Archive for the ‘followers-adventure’ Tag

Followers Adventure (1982)   4 comments

We’ve had so many visits on this blog now to the universe of Roger M. Wilcox he almost needs no introduction; we’ve so far played 18 of his games, including In the Universe Beyond and the Trash Island trilogy.

This is number 19, and still one of his “private games” not for general release. (He tried to get Vial of Doom in the Captain 80 Book of Basic Adventures but missed the deadline; otherwise, these haven’t been leaning for publication.) This leads here to content that may have been otherwise avoided in the marketplace: religion.

We’ve had games with the PRAY command, but to fairly generic in-game deities. Followers Adventure involves a protaganist who is sort-of-kind-of Jesus.

It was a rather sarcastic adventure game set in Palestine about two millennia ago, if you catch my drift.

Only kind of, since I’m pretty sure Jesus didn’t use The Force, as in the literal Force from Star Wars.

The premise is to make every single person in your (small) country a follower. Here’s you converting your mother —

And yes, the only way to learn about the command USE FORCE is from the HELP command; this is kind of meta like In the Universe Beyond teaching you to beam up only if you use the HELP, or the very first command of Don and Freda Boner’s Game Fortress at Times-End being the HELP command being the exact thing that opens the front gate. It’s awkward, because there are games where HELP or HINT really does give extra information to help out of trouble, rather than absolutely necessary info, so I’m always reluctant to use it.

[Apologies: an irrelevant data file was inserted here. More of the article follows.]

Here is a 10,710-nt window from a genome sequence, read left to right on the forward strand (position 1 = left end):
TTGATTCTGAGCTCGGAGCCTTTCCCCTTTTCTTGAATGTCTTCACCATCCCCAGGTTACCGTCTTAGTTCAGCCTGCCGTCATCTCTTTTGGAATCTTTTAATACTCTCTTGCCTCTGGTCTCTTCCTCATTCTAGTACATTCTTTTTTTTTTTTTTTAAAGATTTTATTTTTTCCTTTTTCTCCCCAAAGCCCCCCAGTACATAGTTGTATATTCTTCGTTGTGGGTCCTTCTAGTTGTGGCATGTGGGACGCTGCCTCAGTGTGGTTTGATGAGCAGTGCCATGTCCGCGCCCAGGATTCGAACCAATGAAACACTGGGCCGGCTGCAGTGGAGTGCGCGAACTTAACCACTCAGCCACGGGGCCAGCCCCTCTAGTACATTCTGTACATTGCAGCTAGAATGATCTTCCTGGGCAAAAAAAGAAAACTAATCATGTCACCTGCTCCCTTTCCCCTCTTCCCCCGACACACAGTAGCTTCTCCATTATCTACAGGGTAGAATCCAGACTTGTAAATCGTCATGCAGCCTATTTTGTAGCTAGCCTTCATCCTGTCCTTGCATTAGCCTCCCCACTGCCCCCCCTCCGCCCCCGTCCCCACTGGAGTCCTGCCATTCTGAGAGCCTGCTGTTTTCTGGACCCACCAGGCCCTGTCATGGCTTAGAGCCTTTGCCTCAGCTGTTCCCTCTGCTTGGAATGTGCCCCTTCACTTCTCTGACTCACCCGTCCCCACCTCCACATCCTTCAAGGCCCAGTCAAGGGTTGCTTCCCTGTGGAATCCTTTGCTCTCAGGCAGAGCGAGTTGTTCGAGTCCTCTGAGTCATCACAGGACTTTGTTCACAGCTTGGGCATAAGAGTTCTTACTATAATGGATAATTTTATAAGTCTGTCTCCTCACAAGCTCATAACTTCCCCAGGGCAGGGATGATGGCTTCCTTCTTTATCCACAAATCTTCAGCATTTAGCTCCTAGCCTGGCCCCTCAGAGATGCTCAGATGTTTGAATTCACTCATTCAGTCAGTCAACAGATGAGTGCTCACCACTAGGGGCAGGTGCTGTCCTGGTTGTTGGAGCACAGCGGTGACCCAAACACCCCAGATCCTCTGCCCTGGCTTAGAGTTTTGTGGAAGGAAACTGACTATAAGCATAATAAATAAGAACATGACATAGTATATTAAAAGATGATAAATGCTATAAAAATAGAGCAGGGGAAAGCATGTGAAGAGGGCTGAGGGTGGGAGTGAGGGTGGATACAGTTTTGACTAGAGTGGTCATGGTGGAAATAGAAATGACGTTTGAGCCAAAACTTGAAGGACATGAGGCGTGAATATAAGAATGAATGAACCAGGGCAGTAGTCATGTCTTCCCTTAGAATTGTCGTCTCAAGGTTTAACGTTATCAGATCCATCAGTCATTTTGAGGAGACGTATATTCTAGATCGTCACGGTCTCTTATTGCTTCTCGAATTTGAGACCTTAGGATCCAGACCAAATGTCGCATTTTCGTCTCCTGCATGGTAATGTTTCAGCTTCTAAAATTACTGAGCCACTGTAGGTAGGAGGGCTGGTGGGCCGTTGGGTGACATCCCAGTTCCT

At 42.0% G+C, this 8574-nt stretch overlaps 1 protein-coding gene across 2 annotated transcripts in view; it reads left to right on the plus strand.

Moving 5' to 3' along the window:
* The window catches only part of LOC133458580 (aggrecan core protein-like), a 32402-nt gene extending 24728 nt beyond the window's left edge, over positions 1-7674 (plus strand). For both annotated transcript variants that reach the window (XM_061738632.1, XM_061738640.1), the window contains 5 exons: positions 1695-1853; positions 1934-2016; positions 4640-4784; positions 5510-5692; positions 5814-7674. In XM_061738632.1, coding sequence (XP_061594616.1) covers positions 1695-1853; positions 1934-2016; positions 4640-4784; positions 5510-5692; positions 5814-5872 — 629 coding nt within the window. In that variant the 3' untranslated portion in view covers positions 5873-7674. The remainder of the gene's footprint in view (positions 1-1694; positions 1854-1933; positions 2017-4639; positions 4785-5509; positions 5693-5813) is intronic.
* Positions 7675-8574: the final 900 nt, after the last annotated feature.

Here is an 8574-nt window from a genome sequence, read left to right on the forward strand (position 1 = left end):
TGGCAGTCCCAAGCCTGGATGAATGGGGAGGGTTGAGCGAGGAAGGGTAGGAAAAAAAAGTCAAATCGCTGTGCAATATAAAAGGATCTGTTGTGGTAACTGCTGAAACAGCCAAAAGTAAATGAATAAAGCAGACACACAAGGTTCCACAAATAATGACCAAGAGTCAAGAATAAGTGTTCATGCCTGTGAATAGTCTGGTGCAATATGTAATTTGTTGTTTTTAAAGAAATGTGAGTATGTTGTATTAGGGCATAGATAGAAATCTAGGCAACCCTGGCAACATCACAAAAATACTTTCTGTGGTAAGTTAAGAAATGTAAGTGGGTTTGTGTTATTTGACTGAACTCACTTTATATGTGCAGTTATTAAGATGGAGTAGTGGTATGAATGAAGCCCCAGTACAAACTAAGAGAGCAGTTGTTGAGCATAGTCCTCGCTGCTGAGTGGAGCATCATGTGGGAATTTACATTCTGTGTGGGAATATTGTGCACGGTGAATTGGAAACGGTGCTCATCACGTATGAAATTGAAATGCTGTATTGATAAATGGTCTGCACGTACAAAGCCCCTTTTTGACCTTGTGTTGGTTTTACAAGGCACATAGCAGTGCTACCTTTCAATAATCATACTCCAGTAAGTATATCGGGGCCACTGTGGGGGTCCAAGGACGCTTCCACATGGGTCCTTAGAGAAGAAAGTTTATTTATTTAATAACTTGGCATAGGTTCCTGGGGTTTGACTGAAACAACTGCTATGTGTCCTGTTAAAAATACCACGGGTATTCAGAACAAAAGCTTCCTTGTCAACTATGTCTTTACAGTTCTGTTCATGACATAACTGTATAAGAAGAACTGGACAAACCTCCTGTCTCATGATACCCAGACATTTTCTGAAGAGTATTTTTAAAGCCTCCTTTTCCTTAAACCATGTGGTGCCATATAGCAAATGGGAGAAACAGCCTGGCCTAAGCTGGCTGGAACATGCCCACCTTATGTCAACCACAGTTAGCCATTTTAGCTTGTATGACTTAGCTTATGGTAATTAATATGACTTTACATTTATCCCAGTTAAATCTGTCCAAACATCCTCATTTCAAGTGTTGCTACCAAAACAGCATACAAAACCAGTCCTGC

Moving on, I’m going to save time by specifying the nickel is shown to have a weak seam if you examine it, so you need to break it first. This gives you two “half nickels” and one can go to the beggar, who apparently doesn’t appreciate the fact it probably doesn’t work as legal currency any more.

(Normally, you give the whole nickel, and only find out later in the game you messed up. Be forewarned this game is designed for satire, not fair gameplay.)

Moving on, there’s a sword stuck in a stone nearby you can’t get out, and a roman legion who will crucify you if you aren’t careful in stealing their chariot.

However, you can USE FORCE again to distract the entire legion, and the abscond with their chariot. This lets you ride to a new area.

Yes, there’s a spaceship. This goes a bit off the hook.

There’s a nearby blind beggar that gave me a lot of parser trouble; I tried to CURE BEGGAR and HEAL EYES and so forth, assuming Jesus had some extra powers other than messing with brains. The right command is HEAL.

There’s a scene with a “starving crowd” where I instantly knew I needed a miracle, but the exact nature was bizarre: take a basket and use the command RAISE BASKET. According to Roger commenting in Dale Dobson’s blog, this came from a scene from one of the 1979 Jesus movies (In Search of Historic Jesus or The Jesus Movie).

ASIDE: There were four Jesus movies in 1979; in addition to the two serious ones there was the Monty Python movie Life of Brian, and the rather less-well known Italian film White Pop Jesus described as “Disco Jesus comes back to Earth and takes on the Mafia.”; pretty sure the IMDB date for the latter is for the English release.